Obviously the best kind of travel is in Morris Minor with Liberty print cushions and a dashing gentleman

Festivalling with the little moppets

Sophie Lombardi

Not been to a festival since your free and single days in the 90's? Neither had I. Let me tell you, taking the kids is a whole different ball game. I'm no Edith Bowman, but I have talked to my family festy friends and we've come up with some tips....

The Tent

Back in the day, you were all too pissed to get the tent up, so you slept underneath the ground sheet and it was surprisingly comfortable. We are terrible campers but the only camp craft you need at a festival is to be able to put the tent up. To avoid divorce proceedings, attempt this at home first and put it up immediately on arrival at the festival. As everyone has bought the same tent on sale at Halfords, it's a good idea to put a up a flag or something bright so you can find your tent again and the kids don't get too lost.

Food

Unlike Reading in the 90's when you lived off fags, booze and the occasional Ginsters pasty, you are going to need some real food this time around. Many of the family festivals have fancy schmancy food outlets (Fortnums at Port Eliot this year). Buying the kids aged-venison and gruyure waffles may feel like setting fire to your hard earned cash. As most festy meals cost around £8, we recommend packing a cool bag of rice cakes, peanut butter, muesli bars or whatever will keep your kids going, without having to partake in any camp craft cooking.

Sleep

The main flaw in family festivals is that the party doesn't stop until the wee hours and yet the kids are still up with the sun. Tip from the mama ravers, ear plugs for you so that you can get some kip, eye masks for the kids (put these on them after they have gone to sleep) and all the coffee in the entire world.

Planning

There's a lot of stuff for the precious moppets to do at family festivals. Some of it is free and some of it you have to pay for. To avoid meltdowns and being totally skint, look at the program with the kids beforehand and agree on a couple of things a day. You may need to book into workshops in advance.

Tired Little Leggies

It's often a long way between the different stages at festivals. Little leggies may benefit from a good robust buggy or a cart that can be rented from most festivals. You will inevitably end up carrying them at some point as well as lugging around the buggy/cart.

Other things you may want to bring along are loads of baby wipes (festival shower), head torches and ear defenders (even though our children make more noise than a death metal band).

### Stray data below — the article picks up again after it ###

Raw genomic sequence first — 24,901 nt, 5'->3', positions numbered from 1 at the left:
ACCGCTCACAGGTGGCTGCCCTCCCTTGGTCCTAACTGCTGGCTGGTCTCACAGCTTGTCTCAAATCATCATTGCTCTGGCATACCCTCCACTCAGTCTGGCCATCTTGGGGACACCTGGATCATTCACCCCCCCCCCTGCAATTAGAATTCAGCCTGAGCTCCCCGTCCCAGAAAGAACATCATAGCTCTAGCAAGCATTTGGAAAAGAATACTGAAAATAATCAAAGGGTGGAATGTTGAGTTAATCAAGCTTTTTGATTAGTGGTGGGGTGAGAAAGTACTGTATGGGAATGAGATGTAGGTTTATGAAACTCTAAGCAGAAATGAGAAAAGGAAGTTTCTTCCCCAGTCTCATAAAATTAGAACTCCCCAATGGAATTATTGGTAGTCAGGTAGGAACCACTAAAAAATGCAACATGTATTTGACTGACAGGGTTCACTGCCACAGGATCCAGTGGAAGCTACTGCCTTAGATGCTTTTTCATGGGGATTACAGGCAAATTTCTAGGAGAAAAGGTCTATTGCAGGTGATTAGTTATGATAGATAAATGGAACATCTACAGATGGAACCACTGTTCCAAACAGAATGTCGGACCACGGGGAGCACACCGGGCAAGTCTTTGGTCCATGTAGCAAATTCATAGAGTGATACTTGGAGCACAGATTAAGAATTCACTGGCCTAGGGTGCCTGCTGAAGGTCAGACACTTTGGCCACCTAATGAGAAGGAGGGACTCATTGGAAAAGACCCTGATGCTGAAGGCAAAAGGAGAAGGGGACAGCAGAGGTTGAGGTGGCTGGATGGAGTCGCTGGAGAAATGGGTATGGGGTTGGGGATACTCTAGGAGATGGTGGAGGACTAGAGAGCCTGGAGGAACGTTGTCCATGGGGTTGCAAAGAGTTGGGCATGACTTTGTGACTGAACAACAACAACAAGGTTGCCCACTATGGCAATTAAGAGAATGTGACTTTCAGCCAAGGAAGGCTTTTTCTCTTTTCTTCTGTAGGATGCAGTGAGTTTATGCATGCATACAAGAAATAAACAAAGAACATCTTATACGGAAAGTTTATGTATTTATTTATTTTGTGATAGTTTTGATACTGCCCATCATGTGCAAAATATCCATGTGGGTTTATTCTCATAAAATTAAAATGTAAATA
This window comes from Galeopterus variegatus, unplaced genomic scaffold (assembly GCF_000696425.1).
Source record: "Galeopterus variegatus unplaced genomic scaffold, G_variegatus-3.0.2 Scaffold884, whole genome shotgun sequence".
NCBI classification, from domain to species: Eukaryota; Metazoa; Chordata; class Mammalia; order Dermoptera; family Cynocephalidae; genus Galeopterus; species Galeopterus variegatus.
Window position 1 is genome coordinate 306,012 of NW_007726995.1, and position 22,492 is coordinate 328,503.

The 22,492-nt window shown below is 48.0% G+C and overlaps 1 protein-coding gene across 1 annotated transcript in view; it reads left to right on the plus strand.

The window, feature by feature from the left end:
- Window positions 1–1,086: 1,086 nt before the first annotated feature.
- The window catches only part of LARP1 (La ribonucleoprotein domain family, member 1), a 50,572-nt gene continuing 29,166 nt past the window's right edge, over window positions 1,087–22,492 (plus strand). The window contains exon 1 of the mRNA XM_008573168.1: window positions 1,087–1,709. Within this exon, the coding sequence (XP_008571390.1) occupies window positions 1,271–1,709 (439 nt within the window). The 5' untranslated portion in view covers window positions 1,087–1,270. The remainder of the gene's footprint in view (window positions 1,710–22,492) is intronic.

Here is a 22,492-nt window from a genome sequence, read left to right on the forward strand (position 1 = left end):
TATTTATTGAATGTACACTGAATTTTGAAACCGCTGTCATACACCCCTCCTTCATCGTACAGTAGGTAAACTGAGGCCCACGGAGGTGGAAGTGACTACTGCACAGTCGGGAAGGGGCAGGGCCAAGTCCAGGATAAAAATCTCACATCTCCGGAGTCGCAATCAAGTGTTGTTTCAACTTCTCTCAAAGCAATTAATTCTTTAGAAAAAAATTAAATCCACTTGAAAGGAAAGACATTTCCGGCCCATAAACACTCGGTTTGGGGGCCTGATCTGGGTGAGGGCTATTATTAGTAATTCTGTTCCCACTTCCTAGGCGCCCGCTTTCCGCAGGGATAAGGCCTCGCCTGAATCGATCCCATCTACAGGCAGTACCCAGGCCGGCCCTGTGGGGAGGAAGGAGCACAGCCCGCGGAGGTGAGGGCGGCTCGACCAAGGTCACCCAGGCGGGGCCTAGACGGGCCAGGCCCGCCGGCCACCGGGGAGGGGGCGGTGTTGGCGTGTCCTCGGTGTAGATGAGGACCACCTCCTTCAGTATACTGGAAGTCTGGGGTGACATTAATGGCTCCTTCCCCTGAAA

Poppy and Honesty are going to be at Port Eliot Festival this year running workshops for big and little people. Please come and say hello and make yourself some Liberty Print Headgear.

Best tip of all, have tonnes of fun ..

Love

Sophie xxx

 

So damn hoo-gah

Sophie Lombardi

With 17 books on Hygge  (pronounced hoo-gah) gracing our bookstores this winter, the chances that you'll get one for Christmas are fairly high. Absolutely everyone is at it; soon Dave Cam will be tweeting #hygge whilst he's #chillaxing at his country manor. So why all of a sudden have we become obsessed with Danish wellbeing? Perhaps because we have had such a totally rubbish year? or maybe we feel we need permission to take some down-time in our frenetic wi-fi dependent lives?

So what exactly is Hygge? After doing a bit of reading it seems that the clever Danes have sold us the concept of 'cosiness' and are now laughing their chic woollen slipper- socks off. Initially I was  concerned that there would be an element of winter sportiness involved, but no, it seems to embrace Hygge is to remain slothsome under a blanket eating vast amounts of sugar for the rest of the winter months. (hip, hip, hoo-gah). Well not completely, there seems to be a collective element to Hygge suggesting that we put down the devices and come together for some wholesome family fun (nb: the Danes are particularly fond of singing....). This poses a number of challenges in my house given that a. Board games incite violence in the children, b. The big child refuses to listen to stories and c. They are both obsessed with the nasty FA premiership, yuk (all that polyester). The only common ground we seem to have is food, central to all good hyggers.

The Danes embrace the concept of very slow food (not so good for greedy 7 year olds seeking instant gratification). So our family winter hygge is all about smores. For the uninitiated, this gourmet delight is a marshmallow toasted on the fire and then squished delightfully between two biscuits (preferably chocolate). Embellish as you wish; peanut butter, sprinkles and chocolate buttons are the shizzle.  Smor-ing is greeted with great enthusiasm and for a few sacred wonderful moments our family sits around the fire toasting marshmallows feeling very self satisfied and so damn hygge (until someone gets jousted with a toasting stick).

Stay warm and cosy

Sophie xxxxxx

marshies.jpg